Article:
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Adenosine deaminase modulates metabolic remodeling and orchestrates joint destruction in rheumatoid arthritis

Bhagavatham, SKS and Khanchandani, P and Kannan, V and Potikuri, D and Sridharan, D and Pulukool, SK and Naik, AA and Dandamudi, RB and Divi, SM and Pargaonkar, A and Ray, R and Santha, SSR and Seshagiri, PB and Narasimhan, K and Gumdal, N and Sivaramakrishnan, V (2021) Adenosine deaminase modulates metabolic remodeling and orchestrates joint destruction in rheumatoid arthritis. In: Scientific Reports, 11 (1).

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Official URL: https://doi.org/10.1038/s41598-021-94607-5


Rheumatoid Arthritis (RA) is a chronic autoimmune disease associated with inflammation and joint remodeling. Adenosine deaminase (ADA), a risk factor in RA, degrades adenosine, an anti-inflammatory molecule, resulting in an inflammatory bias. We present an integrative analysis of clinical data, cytokines, serum metabolomics in RA patients and mechanistic studies on ADA-mediated effects on in vitro cell culture models. ADA activity differentiated patients into low and high ADA sets. The levels of the cytokines TNFα, IFNγ, IL-10, TGFβ and sRANKL were elevated in RA and more pronounced in high ADA sets. Serum metabolomic analysis shows altered metabolic pathways in RA which were distinct between low and high ADA sets. Comparative analysis with previous studies shows similar pathways are modulated by DMARDs and biologics. Random forest analysis distinguished RA from control by methyl-histidine and hydroxyisocaproic acid, while hexose-phosphate and fructose-6-phosphate distinguished high ADA from low ADA. The deregulated metabolic pathways of High ADA datasets significantly overlapped with high ADA expressing PBMCs GEO transcriptomics dataset. ADA induced the death of chondrocytes, synoviocyte proliferation, both inflammation in macrophages and their differentiation into osteoclasts and impaired differentiation of mesenchymal stem cells to osteoblasts and mineralization. PBMCs expressing elevated ADA had increased expression of cytokines and P2 receptors compared to synovial macrophages which has low expression of ADA. Our data demonstrates increased cytokine levels and distinct metabolic signatures of RA based on the ADA activity, suggests an important role for ADA in the pathophysiology of RA joints and as a potential marker and therapeutic target in RA patients. © 2021, The Author(s).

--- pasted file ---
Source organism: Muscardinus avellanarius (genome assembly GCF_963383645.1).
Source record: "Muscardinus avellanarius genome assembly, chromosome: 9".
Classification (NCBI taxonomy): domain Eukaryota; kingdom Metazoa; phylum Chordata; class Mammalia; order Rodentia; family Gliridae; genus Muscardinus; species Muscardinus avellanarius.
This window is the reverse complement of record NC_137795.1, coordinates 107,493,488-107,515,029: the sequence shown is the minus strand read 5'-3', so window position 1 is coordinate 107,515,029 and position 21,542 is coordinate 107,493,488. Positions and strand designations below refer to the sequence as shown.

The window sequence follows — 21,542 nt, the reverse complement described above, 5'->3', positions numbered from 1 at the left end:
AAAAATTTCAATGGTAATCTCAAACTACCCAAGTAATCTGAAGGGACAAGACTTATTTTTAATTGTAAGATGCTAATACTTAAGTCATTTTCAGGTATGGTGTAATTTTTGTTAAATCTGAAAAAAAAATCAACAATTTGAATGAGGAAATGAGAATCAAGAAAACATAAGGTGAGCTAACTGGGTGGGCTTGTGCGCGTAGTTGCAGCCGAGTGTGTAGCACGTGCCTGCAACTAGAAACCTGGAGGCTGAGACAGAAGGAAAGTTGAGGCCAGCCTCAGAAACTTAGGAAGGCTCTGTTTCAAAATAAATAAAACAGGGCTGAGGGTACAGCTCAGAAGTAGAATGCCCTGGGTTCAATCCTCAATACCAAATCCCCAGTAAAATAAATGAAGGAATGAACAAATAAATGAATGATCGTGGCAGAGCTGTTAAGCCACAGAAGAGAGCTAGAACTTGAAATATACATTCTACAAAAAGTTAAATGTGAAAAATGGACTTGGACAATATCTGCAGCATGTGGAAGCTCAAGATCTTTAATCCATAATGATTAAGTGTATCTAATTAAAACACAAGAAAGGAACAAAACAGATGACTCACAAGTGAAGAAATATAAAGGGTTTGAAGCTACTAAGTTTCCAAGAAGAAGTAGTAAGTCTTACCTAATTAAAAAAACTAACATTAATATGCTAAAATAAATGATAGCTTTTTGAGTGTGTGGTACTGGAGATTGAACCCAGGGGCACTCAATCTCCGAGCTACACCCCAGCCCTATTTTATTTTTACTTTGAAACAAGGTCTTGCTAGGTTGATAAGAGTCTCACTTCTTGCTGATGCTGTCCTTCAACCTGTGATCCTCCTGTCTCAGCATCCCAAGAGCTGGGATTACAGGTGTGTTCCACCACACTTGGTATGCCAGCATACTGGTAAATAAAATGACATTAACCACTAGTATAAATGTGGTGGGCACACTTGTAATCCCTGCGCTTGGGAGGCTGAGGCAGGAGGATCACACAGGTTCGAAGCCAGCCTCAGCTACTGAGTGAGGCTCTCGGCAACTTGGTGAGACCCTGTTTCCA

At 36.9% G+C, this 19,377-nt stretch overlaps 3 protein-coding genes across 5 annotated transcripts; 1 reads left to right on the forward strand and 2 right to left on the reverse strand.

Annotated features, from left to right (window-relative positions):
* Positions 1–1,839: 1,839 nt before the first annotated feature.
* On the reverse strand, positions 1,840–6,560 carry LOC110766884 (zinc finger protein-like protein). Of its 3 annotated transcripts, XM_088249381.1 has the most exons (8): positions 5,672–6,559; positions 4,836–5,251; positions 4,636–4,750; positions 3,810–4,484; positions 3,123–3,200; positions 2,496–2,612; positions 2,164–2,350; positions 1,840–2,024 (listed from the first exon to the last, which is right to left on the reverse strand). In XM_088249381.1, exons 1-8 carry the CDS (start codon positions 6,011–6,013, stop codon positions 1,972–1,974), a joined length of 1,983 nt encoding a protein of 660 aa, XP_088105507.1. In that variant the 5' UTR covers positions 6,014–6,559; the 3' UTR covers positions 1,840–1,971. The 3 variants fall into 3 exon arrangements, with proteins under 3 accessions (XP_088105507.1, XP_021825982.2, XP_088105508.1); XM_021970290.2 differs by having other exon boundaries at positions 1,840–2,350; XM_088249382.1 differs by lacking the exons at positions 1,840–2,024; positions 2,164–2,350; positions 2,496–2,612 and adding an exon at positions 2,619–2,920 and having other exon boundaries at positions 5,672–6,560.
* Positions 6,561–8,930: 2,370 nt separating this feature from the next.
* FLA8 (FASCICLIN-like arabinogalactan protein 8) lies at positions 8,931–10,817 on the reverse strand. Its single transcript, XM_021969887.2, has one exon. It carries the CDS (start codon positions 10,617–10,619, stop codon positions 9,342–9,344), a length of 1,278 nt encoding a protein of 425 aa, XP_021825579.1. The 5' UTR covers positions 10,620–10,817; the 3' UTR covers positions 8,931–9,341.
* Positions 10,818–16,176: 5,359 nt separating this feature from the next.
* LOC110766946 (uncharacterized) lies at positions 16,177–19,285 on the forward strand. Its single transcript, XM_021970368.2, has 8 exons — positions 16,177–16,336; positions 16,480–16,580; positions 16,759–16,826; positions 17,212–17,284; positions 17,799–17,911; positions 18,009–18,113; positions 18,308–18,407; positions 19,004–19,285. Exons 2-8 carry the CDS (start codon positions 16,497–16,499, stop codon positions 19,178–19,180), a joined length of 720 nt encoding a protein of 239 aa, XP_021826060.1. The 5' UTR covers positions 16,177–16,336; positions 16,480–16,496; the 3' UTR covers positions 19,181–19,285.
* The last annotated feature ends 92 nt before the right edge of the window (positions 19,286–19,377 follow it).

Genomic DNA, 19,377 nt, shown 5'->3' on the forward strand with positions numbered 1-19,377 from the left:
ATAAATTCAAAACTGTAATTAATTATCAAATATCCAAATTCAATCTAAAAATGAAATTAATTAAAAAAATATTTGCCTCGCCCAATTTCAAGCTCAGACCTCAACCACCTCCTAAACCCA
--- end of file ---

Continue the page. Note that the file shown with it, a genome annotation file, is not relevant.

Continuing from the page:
Item Type: Journal Article
Publication: Scientific Reports
Publisher: Nature Research
Additional Information: The copyright for this article belongs to Authors
Department/Centre: Division of Biological Sciences > Molecular Reproduction, Development & Genetics
Date Deposited: 24 Sep 2021 07:55
Last Modified: 24 Sep 2021 07:55
URI: http://eprints.iisc.ac.in/id/eprint/69730

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